As you reach the end of your fence, cut the final rails to fit as needed. Remember to let the rails extend all the way to the house.
In areas with a significant slope, use shorter rails rather than spanning several posts with long rails. Your fence will follow the contour of the ground more closely.
At your gate posts, cut 2 x 4s to fit between the rails. Secure the boards to the posts with screws. When you install the gate, you'll fasten the hinges to these support boards.
Cut the post tops flush with the top rails.
One of the keys to installing fence pickets is keeping the tops at a uniform height. For this fence, the bottom of pickets will be about 1-1/2 inches above the ground. There are a couple of ways to keep them at the correct height.
|2 x 4 Guide||
Pickets may have a slight green color from the treatment process, but it will fade over time.
Starting at a corner, line up the first outside picket on the rails, flush with the rail ends. Use the 2 x 4 method above to position it at the correct height. Secure the picket with a pneumatic nailer, pneumatic stapler or drill, driving two fasteners at each rail.
See our Nailer / Nail Gun Buying Guide to learn about selecting and using a nailer.
Use exterior-grade fasteners rated for pressure treated lumber.
Assemble a spacer to simplify installation of the remaining pickets. Attach a short block of 2 x 4 to the back of a longer, straight 2 x 4. Hang the spacer on the top rail, against a corner picket. Install the next picket flush against the spacer to get the proper 3-1/2-inch spacing and to keep the picket plumb.
Continue installing pickets along the run, spaced 3-1/2 inches apart. Periodically use a level to make sure the pickets are plumb.
On very short runs, you may need to adjust the spacing to use full pickets.
As you get close to corners, adjust the spacing of the pickets as necessary to make them fit. The final picket at a corner should be flush with the rail ends. If you prefer, you can use a table saw to rip the picket — cut a long its length — to the correct width (if your pickets have a dog ear at the top, mark a new dog ear with a speed square and cut with a jigsaw).
Overlap the pickets at corners. After you turn a corner, the edge of the first picket in the new run should be flush with the face of the final picket in the previous run.
Measure and rip cut the final picket as necessary to fit and maintain proper spacing.
After you finish installing the outside pickets, begin installing the pickets on the inside of the fence. Overlap the outside pickets by 1 inch on each side. Plumb the first picket in a run with a level and position it at the correct height. On slopes, be sure to split the difference in height of the adjacent, outside pickets.
Continue installing pickets, using your spacer and periodically checking for plumb. Use string or a 2 x 4 as you did on the outside pickets to maintain the correct height. If the ground is too sloped or uneven, use a short 2 x 4 board across the top of the pickets as a guide.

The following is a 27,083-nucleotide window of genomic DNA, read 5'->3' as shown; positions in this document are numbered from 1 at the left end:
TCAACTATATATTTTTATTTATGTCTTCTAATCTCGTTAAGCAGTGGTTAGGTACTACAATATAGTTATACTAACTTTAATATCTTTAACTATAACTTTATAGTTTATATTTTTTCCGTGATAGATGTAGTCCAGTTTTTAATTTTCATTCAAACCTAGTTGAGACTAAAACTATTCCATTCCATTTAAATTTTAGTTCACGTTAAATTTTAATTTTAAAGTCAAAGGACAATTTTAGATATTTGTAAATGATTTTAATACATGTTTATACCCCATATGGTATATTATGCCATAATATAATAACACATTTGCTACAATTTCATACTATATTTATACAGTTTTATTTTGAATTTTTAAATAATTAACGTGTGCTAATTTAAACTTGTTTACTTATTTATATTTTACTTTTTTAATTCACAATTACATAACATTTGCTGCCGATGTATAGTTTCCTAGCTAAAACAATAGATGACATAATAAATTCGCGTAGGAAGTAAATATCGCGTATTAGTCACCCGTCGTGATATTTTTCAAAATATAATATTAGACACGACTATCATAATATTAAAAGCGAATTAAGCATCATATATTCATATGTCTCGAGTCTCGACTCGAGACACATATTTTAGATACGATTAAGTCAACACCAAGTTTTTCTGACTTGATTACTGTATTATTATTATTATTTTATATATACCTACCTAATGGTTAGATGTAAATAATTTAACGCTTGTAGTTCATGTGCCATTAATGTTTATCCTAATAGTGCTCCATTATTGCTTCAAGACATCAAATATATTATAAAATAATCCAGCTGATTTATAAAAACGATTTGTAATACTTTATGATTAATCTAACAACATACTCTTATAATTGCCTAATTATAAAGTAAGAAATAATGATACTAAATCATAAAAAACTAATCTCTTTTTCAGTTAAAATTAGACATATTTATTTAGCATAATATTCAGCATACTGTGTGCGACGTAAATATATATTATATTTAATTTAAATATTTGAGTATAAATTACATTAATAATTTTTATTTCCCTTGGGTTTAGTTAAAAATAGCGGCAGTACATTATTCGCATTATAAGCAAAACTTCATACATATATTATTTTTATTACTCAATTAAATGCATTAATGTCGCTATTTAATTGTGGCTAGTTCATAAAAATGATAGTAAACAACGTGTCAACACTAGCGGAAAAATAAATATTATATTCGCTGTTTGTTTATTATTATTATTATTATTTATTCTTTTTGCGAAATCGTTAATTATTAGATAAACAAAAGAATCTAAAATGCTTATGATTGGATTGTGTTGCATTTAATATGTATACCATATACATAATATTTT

Use a jigsaw to cut pickets to fit around posts as needed. On short runs, rip cut pickets as necessary.
If the contour of the ground immediately under a picket makes the picket too tall, turn it bottom-end-up and mark at the correct height. Cut the excess from the bottom.
These instructions building a fence gate with a gate hardware kit. The hardware keeps the gate square and prevents sagging over time.
Measure the horizontal distance between gate posts and subtract the space needed for the thickness of the hinges and latch. Cut two horizontal gate rails to length.
The hardware for the gate on this fence required an additional build-out piece on the latch-side gate post. Check the requirements for your hardware. Cut and attach the piece if needed and take it into account when measuring for the gate rails.
Measure the distance between the top and bottom fence rails, accounting for the horizontal gate rails, and if needed, the thickness of the brackets. Cut two vertical gate rails to length.
Assemble the frame with screws. Depending on the hardware, you may need to make small miter cuts at the corners of the gate rails to allow for welds.
Measure and cut a middle rail to run between the vertical gate rails. Install with screws.
If your gate will be over level ground, you can install the pickets before hanging the gate. If you're working on a slope, follow the steps below to get the best placement for the pickets.
To hang the frame, hold it in place and mark the holes for hinges. Drill pilot holes in the support board and attach the gate with screws. Don't attach the hinges to the end grain of the fence rails.
Install the post-side portion of the latch to the appropriate post or board. Don't secure it to the end of the fence rail. Line up the gate-side elements and attach them to the gate with screws.
Attach the pickets to the frame. Use a string attached to the adjacent fence runs as a guide to position the pickets.
Wait a few months before staining or painting to allow the lumber to dry completely. Pressure treated lumber should be stained or painted every few years. Follow the product manufacturer’s guidelines for preparation and application.
Don't just take our word for it. Sarah Gibson of Room for Tuesday, took on this project with her husband and the results are impressive. She'll walk you through her real-life process of installing a vinyl fence.
Read more about pressure-treated lumber and wood preservatives on the EPA website: